Yes Virginia, there is a Santa Claus… and also a pretty good RED from Germany. It is called Spatburgunder (The German translation of Pinot Noir) and I really would like to receive a bottle of it in my Christmas stocking. That will probably not happen in the immediate future because Spatburgunder is produced and consumed almost entirely in Germany.

  But wait! There is hope for us red wine lovers who are always searching for something different. Let’s go back 10 years and get some background. At that time Spatburgunder was produced, according to Robert Parker, as a “grotesque and ghastly wine that tastes akin to a sweet, faded, and diluted red burgundy from incompetent producers.” Mr. Parker ended his criticism there and went on to other wines. Evidently, someone got the message as improvement in quality has led to widespread demand for Spatburgunder in Germany and abroad. It is debated whether the improvement in quality is due to global warming or an infusion of new technology. I am of the opinion that it is both. Pinot Noir Grapes now peacefully coexist with Rieslings and other white species in the major grape growing areas of Ahr, Mosel, Baden, Rheingau, and Rheinhessen. Spatburgunder is the most widely planted red in Germany and accounts for approximately 12% of grapes planted. This limited planting is probably the reason why only a small quantity reaches the United States. It is in our future that we will see greater quantities available in retail stores.

   John Tilson writes a newsletter called the Underground Wine Letter. In one of his recent issues he had this to say about Spatburgunder. “There is reason to believe that a wine like Spatburgunder might find better acceptance very soon. The reason is that the world is flooded with high extract, high alcohol wines. If this is so, then Spatburgunder may have a better future ahead in markets OUTSIDE of Germany. A warmer climate (Global Warming) means that the grapes ripen more fully now than in the past. This means more wines with more fruit and less greenness. This has greater appeal for most people. This change in the climate has led the best Spatburgunders to be elegant, supple, delicious, and very easy to drink. On the label they are represented by the letters G G ,which stands for Grosses Gewachs or Great Growths. This is the designation for the top level dry wines from selected sites of Germany’s vineyard area.”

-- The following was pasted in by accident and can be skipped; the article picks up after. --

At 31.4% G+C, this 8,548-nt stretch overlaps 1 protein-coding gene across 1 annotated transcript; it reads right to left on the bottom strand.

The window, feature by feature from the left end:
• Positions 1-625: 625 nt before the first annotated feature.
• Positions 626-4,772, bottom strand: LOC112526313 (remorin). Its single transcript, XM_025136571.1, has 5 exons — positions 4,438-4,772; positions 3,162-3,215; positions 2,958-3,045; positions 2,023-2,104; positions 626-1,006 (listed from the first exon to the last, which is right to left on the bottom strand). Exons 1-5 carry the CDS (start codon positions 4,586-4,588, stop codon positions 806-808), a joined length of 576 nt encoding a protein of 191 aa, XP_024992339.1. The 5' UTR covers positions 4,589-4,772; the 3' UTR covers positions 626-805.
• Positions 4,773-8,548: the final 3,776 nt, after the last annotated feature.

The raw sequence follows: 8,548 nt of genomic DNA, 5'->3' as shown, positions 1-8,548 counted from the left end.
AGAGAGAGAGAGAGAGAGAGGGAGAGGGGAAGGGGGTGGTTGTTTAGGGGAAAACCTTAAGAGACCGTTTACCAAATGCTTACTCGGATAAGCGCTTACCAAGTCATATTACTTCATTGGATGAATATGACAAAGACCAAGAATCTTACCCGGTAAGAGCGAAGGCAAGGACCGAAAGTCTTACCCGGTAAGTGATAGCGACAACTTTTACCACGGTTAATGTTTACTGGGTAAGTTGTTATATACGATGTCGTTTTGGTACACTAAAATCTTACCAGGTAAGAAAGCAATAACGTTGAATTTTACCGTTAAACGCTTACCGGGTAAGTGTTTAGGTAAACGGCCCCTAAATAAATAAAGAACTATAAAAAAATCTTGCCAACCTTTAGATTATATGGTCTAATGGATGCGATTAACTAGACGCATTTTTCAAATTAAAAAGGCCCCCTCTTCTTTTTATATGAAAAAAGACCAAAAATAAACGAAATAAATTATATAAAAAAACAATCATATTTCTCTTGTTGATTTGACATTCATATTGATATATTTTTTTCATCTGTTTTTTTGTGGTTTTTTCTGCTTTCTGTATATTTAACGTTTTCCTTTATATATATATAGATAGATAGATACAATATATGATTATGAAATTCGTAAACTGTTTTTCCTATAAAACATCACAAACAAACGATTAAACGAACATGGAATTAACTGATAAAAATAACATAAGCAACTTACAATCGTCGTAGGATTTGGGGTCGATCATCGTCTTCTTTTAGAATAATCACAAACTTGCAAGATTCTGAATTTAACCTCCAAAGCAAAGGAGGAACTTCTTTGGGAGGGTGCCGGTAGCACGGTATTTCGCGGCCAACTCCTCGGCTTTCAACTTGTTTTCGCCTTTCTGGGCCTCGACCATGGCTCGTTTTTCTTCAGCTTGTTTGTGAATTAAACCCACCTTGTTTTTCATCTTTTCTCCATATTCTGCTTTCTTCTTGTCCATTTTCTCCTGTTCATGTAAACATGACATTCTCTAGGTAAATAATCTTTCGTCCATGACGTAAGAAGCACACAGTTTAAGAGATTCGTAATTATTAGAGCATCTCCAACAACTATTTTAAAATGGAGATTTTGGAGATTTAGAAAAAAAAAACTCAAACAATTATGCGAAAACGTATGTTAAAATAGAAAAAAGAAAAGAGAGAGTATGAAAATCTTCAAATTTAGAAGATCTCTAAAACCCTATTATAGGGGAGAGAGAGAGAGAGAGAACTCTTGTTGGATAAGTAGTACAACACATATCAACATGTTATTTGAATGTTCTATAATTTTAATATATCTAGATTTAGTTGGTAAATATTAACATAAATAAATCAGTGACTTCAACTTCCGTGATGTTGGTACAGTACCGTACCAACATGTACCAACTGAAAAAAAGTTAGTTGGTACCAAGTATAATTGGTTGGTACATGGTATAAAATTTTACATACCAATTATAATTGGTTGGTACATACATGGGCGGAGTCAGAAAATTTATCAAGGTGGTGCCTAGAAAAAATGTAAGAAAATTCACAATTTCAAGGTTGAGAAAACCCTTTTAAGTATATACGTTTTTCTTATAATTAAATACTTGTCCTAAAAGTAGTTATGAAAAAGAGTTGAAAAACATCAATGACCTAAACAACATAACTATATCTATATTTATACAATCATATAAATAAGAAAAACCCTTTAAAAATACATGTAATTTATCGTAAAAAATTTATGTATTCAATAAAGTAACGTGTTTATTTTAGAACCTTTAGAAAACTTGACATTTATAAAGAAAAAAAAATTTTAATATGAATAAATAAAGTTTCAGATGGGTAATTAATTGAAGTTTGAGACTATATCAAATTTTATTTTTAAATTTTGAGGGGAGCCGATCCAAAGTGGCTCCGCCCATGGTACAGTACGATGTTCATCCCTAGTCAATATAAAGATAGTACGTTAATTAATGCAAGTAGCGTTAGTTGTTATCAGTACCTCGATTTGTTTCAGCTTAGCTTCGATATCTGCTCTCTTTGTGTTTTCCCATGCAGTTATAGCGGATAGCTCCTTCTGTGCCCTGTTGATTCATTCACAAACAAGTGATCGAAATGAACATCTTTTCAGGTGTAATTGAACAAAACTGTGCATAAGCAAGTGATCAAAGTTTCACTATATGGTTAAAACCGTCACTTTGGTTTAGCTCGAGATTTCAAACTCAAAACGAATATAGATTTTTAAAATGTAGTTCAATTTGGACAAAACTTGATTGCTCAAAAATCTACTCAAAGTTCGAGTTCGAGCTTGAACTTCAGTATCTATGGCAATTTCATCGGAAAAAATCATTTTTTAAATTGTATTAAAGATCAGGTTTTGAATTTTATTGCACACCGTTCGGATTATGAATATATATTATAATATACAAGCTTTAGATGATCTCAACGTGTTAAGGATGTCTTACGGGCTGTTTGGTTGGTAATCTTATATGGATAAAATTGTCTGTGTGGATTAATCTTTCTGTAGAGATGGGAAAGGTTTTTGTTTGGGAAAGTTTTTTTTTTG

Mr. Tilson finished his article with a review of a Spatburgunder 2007 Knipser Kirschgarten Laumersheim G G Spatburgunder Pfalz. This is a gorgeous, supple wine. It has a deep color and a lovely perfume with hints of green olive and black cherry with herbal and spice nuances. It is an outstanding example of the potential for Spatburgunder.

  Many Sparkling wines and Rose wines are also produced from Spatburgunder grapes. We may be able obtain them soon.

  The Town of Assmannshausen, located in the Rheingau, is the most famous town in Germany for red wines. Professionals and amateurs alike, from around the globe, seek out this town each year for its one-day RED wine and food festival. (Too late. This year it was on June 2nd.)

So there you have it. I would not, if you are so moved, hesitate to ask your local retailer if the Spatburgunder is available. Who knows? You might get lucky.


WINESPEAK. I love stories about real-life people who fight impossible odds and succeed. My all-time favorite is about Dick Shea of Shea Vineyards, who bought a parcel of land in Dundee, Oregon. His goal was to produce world class Pinot Noir. He was advised by 100% of the people in the area that he would not succeed because the soil would not support a Pinot Noir crop. Convinced that he was right and those around him were wrong, he forged ahead. Today he is the leading producer of Pinot Noir Grapes in Dundee. Recently I found a similar story about a man named August Kesseler. Kesseler lives in the town of Assmannshausen. At age 26 he bought a rundown wine estate in Assmannshausen. Most people thought that August was crazy because no one was interested in the sort of red winemaking that makes high price tags obligatory. Kesseler, like Shea, forged ahead anyway. He was convinced that if he could make the wine exciting enough he would succeed, and succeed he did. The 2003 vintage reinterpreted the Assmannshausen Spatburgunder tradition. Kesseler was also correct about the demand from the marketplace. His Spatburgunders sell out despite the 65 euro price tag.


Next issue we start France. It should be fun.